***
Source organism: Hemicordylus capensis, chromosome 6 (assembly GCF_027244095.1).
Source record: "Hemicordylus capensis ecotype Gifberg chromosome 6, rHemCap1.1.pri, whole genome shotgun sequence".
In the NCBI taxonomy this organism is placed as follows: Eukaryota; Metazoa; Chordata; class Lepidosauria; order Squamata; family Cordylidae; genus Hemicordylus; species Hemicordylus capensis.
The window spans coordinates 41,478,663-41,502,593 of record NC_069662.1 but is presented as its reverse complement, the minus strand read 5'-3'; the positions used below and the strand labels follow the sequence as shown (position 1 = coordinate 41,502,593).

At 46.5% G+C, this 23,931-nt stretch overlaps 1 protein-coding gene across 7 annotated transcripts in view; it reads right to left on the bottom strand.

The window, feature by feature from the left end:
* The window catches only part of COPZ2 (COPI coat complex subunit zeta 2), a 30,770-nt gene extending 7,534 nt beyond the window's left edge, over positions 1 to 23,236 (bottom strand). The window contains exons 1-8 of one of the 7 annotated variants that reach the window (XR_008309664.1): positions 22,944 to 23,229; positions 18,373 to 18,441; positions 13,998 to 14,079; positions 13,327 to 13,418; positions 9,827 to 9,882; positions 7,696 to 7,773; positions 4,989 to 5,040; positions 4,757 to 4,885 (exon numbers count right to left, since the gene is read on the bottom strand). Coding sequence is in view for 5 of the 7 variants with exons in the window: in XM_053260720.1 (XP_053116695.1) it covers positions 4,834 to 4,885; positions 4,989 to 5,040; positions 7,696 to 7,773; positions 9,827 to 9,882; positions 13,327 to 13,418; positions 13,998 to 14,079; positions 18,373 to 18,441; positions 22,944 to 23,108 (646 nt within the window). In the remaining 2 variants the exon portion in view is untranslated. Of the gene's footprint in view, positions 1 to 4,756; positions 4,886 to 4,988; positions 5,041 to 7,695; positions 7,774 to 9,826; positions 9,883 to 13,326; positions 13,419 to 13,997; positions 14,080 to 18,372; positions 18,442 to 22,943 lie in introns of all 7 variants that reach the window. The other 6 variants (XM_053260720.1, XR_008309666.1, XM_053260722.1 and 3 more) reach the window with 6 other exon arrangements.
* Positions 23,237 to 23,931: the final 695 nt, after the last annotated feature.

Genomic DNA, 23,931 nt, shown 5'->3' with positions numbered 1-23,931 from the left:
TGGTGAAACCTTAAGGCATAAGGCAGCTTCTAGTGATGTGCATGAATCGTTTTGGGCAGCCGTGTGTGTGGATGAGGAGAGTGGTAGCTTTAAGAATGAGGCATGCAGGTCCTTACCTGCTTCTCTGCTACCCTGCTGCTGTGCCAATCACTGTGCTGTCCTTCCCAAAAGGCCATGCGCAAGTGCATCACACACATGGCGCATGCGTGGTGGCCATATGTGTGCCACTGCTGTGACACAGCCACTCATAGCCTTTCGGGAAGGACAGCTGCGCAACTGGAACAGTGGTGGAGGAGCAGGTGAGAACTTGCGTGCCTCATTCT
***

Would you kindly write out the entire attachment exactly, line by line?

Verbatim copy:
Source organism: Hemicordylus capensis, chromosome 6 (assembly GCF_027244095.1).
Source record: "Hemicordylus capensis ecotype Gifberg chromosome 6, rHemCap1.1.pri, whole genome shotgun sequence".
In the NCBI taxonomy this organism is placed as follows: Eukaryota; Metazoa; Chordata; class Lepidosauria; order Squamata; family Cordylidae; genus Hemicordylus; species Hemicordylus capensis.
The window spans coordinates 41,478,663-41,502,593 of record NC_069662.1 but is presented as its reverse complement, the minus strand read 5'-3'; the positions used below and the strand labels follow the sequence as shown (position 1 = coordinate 41,502,593).

At 46.5% G+C, this 23,931-nt stretch overlaps 1 protein-coding gene across 7 annotated transcripts in view; it reads right to left on the bottom strand.

The window, feature by feature from the left end:
* The window catches only part of COPZ2 (COPI coat complex subunit zeta 2), a 30,770-nt gene extending 7,534 nt beyond the window's left edge, over positions 1 to 23,236 (bottom strand). The window contains exons 1-8 of one of the 7 annotated variants that reach the window (XR_008309664.1): positions 22,944 to 23,229; positions 18,373 to 18,441; positions 13,998 to 14,079; positions 13,327 to 13,418; positions 9,827 to 9,882; positions 7,696 to 7,773; positions 4,989 to 5,040; positions 4,757 to 4,885 (exon numbers count right to left, since the gene is read on the bottom strand). Coding sequence is in view for 5 of the 7 variants with exons in the window: in XM_053260720.1 (XP_053116695.1) it covers positions 4,834 to 4,885; positions 4,989 to 5,040; positions 7,696 to 7,773; positions 9,827 to 9,882; positions 13,327 to 13,418; positions 13,998 to 14,079; positions 18,373 to 18,441; positions 22,944 to 23,108 (646 nt within the window). In the remaining 2 variants the exon portion in view is untranslated. Of the gene's footprint in view, positions 1 to 4,756; positions 4,886 to 4,988; positions 5,041 to 7,695; positions 7,774 to 9,826; positions 9,883 to 13,326; positions 13,419 to 13,997; positions 14,080 to 18,372; positions 18,442 to 22,943 lie in introns of all 7 variants that reach the window. The other 6 variants (XM_053260720.1, XR_008309666.1, XM_053260722.1 and 3 more) reach the window with 6 other exon arrangements.
* Positions 23,237 to 23,931: the final 695 nt, after the last annotated feature.

Genomic DNA, 23,931 nt, shown 5'->3' with positions numbered 1-23,931 from the left:
TGGTGAAACCTTAAGGCATAAGGCAGCTTCTAGTGATGTGCATGAATCGTTTTGGGCAGCCGTGTGTGTGGATGAGGAGAGTGGTAGCTTTAAGAATGAGGCATGCAGGTCCTTACCTGCTTCTCTGCTACCCTGCTGCTGTGCCAATCACTGTGCTGTCCTTCCCAAAAGGCCATGCGCAAGTGCATCACACACATGGCGCATGCGTGGTGGCCATATGTGTGCCACTGCTGTGACACAGCCACTCATAGCCTTTCGGGAAGGACAGCTGCGCAACTGGAACAGTGGTGGAGGAGCAGGTGAGAACTTGCGTGCCTCATTCT